Wednesday, December 17, 2014

Confessions of a Pizzelle Guru

Forget gift shopping, house decorating, feeble attempts at wrapping boxes while stalking the front door on an hourly basis hoping that the UPS man or FedEx man or some man has arrived with all of the freaking items I ordered three weeks ago. And don't even get me started on that crazy-ass Elf on the Shelf/Big Brother who I forget to move EVERY NIGHT. And Christmas cards. I mean really, America. Are we just effing insane?!?

Truth: Baking and cooking are the only holiday chores that do not make my blood pressure rise. So it is with great joy that I have entered the week of creating cookie deliciousness.

Elvis on the stereo, leopard ho-ho-ho hat slightly askew, wine on the side and the kid tucked snug in his bed, visions of trains and Legos dancing in his head. Now, this. This the Jersey Girl can deal with.

So here goes with my pizzelles. If you don't know what a pizzelle is, you've obviously never rocked out Christmas in Jersey. It's a traditional Italian waffle cookie, or as my big boy Evan calls them, snowflake cookies.

According to legend, I mean my very opinionated family, the best pizzelles are thin as paper and are so delicate and crispy that you must handle them with the utmost level of care.

The original recipe can be found on a vanilla-stained, time-worn faded light blue index card that was always stowed away in my Mom's index-card recipe box on the top shelf of her corner kitchen cabinet. The one with the lazy-Susan, above the coffee pot.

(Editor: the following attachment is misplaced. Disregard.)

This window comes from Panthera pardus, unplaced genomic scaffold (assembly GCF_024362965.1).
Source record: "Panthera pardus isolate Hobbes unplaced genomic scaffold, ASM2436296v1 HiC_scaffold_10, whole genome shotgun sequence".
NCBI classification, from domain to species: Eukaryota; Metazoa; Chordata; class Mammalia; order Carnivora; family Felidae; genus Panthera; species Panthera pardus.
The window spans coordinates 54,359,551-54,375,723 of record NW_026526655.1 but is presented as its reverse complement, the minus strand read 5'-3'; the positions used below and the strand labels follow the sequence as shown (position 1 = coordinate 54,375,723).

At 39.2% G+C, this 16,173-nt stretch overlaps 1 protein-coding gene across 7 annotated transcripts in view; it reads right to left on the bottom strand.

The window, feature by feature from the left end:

As is the case in many of the gems you will find in the box, now located in Florida, the "recipe" is merely a list of ingredients in no particularly important order. But as we know, nothing can be left to chance when baking. It's all about instinct. Precision. A feeling.

Of course, I will share with you my process. But, I must warn you dear readers, your pizzelles won't ever match mine. Not because of my fine baking prowess or stellar kitchen skills. No, sir. You see, when my parents left our childhood home for sunnier skies down south, my Mom would sneak into my house many of her "treasures." Pink Santa Claus circa 1985, harvest gold Tupperware circa 1972 and a pizzelle iron circa older than dirt. It is magical. Truly. I am completely convinced that the only reason my pizzelles are anything to write home about is because they are made on the gadget that I have treasured for my entire life.

6 extra large eggs at room temperature
3 1/2 cups flour
1 1/2 cups sugar
1/2 lb. margarine melted and cooled (2 sticks)
4 tsp. baking powder
2 Tbsp. vanilla extract or anise

Preheat pizzelle iron.

In a large bowl, sift together flour and baking powder.

In a large mixer fitted with the paddle attachment, beat sugar and margarine until smooth. One at a time, add eggs and continue beating on medium-low speed. Add vanilla or anise (I use vanilla). Add flour mixture a cup at a time while mixer is beating slowly. Stop occasionally to scrape sides. Continue until flour is all completely added.

When ready to bake, place one teaspoon on each side of pizzelle iron. Press down iron for about 60 seconds. Remove from iron with the help of a fork. Lie flat on paper towels to cool. Once cool, the pizzelles can be piled up to make space for more.

1 comment:

  1. You've motivated me to go out and buy a pizzelle iron. The ex got ours in the divorce.